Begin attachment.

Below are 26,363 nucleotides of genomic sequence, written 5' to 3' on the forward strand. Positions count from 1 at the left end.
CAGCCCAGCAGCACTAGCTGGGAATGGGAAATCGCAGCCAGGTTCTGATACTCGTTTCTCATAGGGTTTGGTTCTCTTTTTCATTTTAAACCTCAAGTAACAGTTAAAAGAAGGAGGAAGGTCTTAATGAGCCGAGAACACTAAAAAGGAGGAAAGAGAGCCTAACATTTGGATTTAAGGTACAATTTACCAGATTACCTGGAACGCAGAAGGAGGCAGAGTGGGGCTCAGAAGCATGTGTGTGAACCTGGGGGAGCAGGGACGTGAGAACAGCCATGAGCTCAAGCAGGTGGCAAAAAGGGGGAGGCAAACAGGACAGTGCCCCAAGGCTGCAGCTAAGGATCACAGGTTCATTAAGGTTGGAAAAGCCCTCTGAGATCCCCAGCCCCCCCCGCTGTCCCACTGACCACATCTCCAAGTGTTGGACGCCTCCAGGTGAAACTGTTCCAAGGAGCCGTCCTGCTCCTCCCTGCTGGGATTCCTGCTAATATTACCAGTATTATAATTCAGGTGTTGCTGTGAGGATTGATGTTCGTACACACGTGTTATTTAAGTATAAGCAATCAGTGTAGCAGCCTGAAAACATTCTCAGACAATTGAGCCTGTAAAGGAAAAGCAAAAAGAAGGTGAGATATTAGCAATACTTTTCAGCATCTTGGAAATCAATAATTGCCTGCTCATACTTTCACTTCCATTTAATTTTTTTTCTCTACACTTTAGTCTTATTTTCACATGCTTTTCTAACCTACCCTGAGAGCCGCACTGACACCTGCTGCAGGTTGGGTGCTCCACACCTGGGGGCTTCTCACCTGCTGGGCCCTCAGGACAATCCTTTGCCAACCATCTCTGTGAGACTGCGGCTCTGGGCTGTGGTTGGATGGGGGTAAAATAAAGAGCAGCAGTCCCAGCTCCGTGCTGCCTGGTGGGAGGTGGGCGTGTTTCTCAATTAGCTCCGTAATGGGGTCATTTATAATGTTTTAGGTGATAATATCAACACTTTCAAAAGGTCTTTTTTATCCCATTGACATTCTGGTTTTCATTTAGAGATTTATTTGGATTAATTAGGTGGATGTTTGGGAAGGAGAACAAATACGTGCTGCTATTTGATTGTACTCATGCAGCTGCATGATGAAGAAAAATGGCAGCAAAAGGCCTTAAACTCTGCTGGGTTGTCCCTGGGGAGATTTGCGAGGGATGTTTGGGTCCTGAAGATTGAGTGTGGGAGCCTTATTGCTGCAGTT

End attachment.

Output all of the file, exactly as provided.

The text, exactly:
Below are 26,363 nucleotides of genomic sequence, written 5' to 3' on the forward strand. Positions count from 1 at the left end.
CAGCCCAGCAGCACTAGCTGGGAATGGGAAATCGCAGCCAGGTTCTGATACTCGTTTCTCATAGGGTTTGGTTCTCTTTTTCATTTTAAACCTCAAGTAACAGTTAAAAGAAGGAGGAAGGTCTTAATGAGCCGAGAACACTAAAAAGGAGGAAAGAGAGCCTAACATTTGGATTTAAGGTACAATTTACCAGATTACCTGGAACGCAGAAGGAGGCAGAGTGGGGCTCAGAAGCATGTGTGTGAACCTGGGGGAGCAGGGACGTGAGAACAGCCATGAGCTCAAGCAGGTGGCAAAAAGGGGGAGGCAAACAGGACAGTGCCCCAAGGCTGCAGCTAAGGATCACAGGTTCATTAAGGTTGGAAAAGCCCTCTGAGATCCCCAGCCCCCCCCGCTGTCCCACTGACCACATCTCCAAGTGTTGGACGCCTCCAGGTGAAACTGTTCCAAGGAGCCGTCCTGCTCCTCCCTGCTGGGATTCCTGCTAATATTACCAGTATTATAATTCAGGTGTTGCTGTGAGGATTGATGTTCGTACACACGTGTTATTTAAGTATAAGCAATCAGTGTAGCAGCCTGAAAACATTCTCAGACAATTGAGCCTGTAAAGGAAAAGCAAAAAGAAGGTGAGATATTAGCAATACTTTTCAGCATCTTGGAAATCAATAATTGCCTGCTCATACTTTCACTTCCATTTAATTTTTTTTCTCTACACTTTAGTCTTATTTTCACATGCTTTTCTAACCTACCCTGAGAGCCGCACTGACACCTGCTGCAGGTTGGGTGCTCCACACCTGGGGGCTTCTCACCTGCTGGGCCCTCAGGACAATCCTTTGCCAACCATCTCTGTGAGACTGCGGCTCTGGGCTGTGGTTGGATGGGGGTAAAATAAAGAGCAGCAGTCCCAGCTCCGTGCTGCCTGGTGGGAGGTGGGCGTGTTTCTCAATTAGCTCCGTAATGGGGTCATTTATAATGTTTTAGGTGATAATATCAACACTTTCAAAAGGTCTTTTTTATCCCATTGACATTCTGGTTTTCATTTAGAGATTTATTTGGATTAATTAGGTGGATGTTTGGGAAGGAGAACAAATACGTGCTGCTATTTGATTGTACTCATGCAGCTGCATGATGAAGAAAAATGGCAGCAAAAGGCCTTAAACTCTGCTGGGTTGTCCCTGGGGAGATTTGCGAGGGATGTTTGGGTCCTGAAGATTGAGTGTGGGAGCCTTATTGCTGCAGTT